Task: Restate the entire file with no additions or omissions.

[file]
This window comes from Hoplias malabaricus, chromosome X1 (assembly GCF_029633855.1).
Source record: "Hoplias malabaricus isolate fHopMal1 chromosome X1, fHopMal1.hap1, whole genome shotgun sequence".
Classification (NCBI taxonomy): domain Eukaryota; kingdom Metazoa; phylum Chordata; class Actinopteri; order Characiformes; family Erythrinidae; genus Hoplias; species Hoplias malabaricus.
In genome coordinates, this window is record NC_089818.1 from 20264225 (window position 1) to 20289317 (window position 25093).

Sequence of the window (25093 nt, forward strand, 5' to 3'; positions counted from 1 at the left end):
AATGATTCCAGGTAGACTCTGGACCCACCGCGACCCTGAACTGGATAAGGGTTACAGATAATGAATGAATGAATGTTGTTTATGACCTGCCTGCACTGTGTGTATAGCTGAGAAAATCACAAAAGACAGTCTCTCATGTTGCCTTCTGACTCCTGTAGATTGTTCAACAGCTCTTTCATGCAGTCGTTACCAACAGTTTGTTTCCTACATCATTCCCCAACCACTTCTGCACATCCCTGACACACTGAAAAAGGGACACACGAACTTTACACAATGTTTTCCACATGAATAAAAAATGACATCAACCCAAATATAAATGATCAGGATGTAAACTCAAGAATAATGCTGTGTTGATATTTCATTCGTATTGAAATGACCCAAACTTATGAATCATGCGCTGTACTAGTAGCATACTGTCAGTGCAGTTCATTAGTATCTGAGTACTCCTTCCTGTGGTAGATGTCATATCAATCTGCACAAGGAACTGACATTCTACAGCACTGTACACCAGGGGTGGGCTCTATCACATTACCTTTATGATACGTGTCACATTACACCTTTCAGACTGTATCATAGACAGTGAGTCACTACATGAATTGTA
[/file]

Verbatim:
This window comes from Hoplias malabaricus, chromosome X1 (assembly GCF_029633855.1).
Source record: "Hoplias malabaricus isolate fHopMal1 chromosome X1, fHopMal1.hap1, whole genome shotgun sequence".
Classification (NCBI taxonomy): domain Eukaryota; kingdom Metazoa; phylum Chordata; class Actinopteri; order Characiformes; family Erythrinidae; genus Hoplias; species Hoplias malabaricus.
In genome coordinates, this window is record NC_089818.1 from 20264225 (window position 1) to 20289317 (window position 25093).

Sequence of the window (25093 nt, forward strand, 5' to 3'; positions counted from 1 at the left end):
AATGATTCCAGGTAGACTCTGGACCCACCGCGACCCTGAACTGGATAAGGGTTACAGATAATGAATGAATGAATGTTGTTTATGACCTGCCTGCACTGTGTGTATAGCTGAGAAAATCACAAAAGACAGTCTCTCATGTTGCCTTCTGACTCCTGTAGATTGTTCAACAGCTCTTTCATGCAGTCGTTACCAACAGTTTGTTTCCTACATCATTCCCCAACCACTTCTGCACATCCCTGACACACTGAAAAAGGGACACACGAACTTTACACAATGTTTTCCACATGAATAAAAAATGACATCAACCCAAATATAAATGATCAGGATGTAAACTCAAGAATAATGCTGTGTTGATATTTCATTCGTATTGAAATGACCCAAACTTATGAATCATGCGCTGTACTAGTAGCATACTGTCAGTGCAGTTCATTAGTATCTGAGTACTCCTTCCTGTGGTAGATGTCATATCAATCTGCACAAGGAACTGACATTCTACAGCACTGTACACCAGGGGTGGGCTCTATCACATTACCTTTATGATACGTGTCACATTACACCTTTCAGACTGTATCATAGACAGTGAGTCACTACATGAATTGTA